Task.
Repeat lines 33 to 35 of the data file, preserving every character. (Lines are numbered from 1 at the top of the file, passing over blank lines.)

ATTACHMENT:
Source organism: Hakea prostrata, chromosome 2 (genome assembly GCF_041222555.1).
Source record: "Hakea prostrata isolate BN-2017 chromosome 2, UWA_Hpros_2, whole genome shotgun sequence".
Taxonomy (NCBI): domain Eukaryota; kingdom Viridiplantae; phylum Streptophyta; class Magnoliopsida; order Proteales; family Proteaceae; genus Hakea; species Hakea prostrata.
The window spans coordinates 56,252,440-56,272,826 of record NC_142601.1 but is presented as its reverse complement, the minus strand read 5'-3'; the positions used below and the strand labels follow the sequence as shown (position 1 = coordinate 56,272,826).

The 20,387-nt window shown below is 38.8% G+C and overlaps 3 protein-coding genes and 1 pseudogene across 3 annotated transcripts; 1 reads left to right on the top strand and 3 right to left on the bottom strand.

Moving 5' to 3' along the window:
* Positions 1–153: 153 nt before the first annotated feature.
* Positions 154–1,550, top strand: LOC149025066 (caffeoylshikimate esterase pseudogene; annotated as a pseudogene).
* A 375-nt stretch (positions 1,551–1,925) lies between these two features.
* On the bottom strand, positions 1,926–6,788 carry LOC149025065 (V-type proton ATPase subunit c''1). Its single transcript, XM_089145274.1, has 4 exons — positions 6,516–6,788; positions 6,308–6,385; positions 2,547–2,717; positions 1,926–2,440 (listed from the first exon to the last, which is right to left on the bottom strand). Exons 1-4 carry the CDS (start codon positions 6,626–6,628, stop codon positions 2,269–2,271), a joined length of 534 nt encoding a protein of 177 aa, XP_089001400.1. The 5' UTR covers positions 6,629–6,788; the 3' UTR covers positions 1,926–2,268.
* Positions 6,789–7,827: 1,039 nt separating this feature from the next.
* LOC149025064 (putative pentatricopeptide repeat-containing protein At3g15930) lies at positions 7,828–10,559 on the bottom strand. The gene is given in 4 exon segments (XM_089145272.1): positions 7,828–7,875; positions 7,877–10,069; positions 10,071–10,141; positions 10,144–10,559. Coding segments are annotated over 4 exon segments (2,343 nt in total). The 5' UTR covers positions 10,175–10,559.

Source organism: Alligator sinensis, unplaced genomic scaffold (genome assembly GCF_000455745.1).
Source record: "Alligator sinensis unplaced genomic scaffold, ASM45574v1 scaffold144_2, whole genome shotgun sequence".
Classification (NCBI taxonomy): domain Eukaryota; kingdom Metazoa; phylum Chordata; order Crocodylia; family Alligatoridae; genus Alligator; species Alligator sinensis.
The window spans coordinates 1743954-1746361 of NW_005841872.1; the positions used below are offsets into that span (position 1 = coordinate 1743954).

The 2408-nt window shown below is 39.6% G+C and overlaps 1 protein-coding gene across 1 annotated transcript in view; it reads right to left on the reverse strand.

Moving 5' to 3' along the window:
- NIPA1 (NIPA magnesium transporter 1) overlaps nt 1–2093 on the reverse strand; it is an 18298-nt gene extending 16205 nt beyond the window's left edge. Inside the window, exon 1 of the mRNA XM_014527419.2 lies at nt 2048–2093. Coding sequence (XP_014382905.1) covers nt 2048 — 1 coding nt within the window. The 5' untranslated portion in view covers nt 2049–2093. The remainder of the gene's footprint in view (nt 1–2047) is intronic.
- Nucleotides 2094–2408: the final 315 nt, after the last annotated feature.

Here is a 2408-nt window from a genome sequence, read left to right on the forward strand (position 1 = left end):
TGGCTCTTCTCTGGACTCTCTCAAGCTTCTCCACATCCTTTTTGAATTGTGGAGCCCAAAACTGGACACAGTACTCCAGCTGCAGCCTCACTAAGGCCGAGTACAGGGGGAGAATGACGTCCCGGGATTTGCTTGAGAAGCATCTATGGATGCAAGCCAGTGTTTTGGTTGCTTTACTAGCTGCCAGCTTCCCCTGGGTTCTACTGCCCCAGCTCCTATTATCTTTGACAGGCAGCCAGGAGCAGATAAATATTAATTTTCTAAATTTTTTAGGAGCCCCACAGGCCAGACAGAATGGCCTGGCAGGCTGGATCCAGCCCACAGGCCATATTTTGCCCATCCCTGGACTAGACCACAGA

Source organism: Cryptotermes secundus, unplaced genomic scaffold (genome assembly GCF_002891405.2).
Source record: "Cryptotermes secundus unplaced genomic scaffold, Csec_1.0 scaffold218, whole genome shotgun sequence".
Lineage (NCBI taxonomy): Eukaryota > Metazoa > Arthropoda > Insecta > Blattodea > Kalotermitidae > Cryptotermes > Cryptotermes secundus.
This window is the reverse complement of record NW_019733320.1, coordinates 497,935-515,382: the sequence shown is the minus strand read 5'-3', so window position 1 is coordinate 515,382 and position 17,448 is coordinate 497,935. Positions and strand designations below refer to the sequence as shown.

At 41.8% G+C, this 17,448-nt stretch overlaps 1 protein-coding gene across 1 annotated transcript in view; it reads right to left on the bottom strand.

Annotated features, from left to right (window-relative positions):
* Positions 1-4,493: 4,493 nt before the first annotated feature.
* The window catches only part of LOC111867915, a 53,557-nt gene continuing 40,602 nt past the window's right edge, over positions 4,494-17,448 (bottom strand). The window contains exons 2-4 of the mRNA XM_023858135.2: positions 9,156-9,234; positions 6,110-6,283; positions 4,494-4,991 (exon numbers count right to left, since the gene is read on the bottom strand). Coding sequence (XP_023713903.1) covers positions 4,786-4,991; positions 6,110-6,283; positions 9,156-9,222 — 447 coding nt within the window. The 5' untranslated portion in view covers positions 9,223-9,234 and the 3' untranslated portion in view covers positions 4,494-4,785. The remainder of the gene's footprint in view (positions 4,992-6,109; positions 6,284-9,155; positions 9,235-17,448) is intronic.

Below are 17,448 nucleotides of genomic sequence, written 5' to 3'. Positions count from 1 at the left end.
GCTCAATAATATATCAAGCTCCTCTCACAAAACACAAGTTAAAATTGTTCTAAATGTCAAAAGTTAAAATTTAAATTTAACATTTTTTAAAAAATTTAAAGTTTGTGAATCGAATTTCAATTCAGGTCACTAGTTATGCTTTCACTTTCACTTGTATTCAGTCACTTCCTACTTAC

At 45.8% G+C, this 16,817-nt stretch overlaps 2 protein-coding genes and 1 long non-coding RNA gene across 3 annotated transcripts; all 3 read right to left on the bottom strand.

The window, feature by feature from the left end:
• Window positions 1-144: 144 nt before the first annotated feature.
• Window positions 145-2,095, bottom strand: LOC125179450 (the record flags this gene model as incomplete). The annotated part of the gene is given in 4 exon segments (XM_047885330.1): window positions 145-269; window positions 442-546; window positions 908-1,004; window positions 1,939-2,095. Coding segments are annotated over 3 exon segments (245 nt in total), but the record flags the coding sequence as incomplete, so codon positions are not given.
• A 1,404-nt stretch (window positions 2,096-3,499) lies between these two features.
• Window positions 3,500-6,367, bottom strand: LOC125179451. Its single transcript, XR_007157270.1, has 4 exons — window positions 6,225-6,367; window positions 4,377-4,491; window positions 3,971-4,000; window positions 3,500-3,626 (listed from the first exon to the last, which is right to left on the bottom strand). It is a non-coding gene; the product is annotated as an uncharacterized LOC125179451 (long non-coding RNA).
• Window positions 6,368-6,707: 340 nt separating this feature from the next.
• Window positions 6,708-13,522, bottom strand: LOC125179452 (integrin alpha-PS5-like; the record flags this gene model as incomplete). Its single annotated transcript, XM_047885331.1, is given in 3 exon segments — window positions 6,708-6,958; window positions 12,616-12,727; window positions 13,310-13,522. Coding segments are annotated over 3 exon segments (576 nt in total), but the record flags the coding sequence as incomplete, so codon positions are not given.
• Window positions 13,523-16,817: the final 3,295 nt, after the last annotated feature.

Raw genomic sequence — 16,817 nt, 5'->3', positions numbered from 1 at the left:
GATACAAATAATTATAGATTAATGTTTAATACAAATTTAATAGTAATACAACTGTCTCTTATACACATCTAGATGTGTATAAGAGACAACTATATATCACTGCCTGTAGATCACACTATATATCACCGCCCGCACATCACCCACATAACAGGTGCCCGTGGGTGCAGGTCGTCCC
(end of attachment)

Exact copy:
At 45.8% G+C, this 16,817-nt stretch overlaps 2 protein-coding genes and 1 long non-coding RNA gene across 3 annotated transcripts; all 3 read right to left on the bottom strand.

The window, feature by feature from the left end:
• Window positions 1-144: 144 nt before the first annotated feature.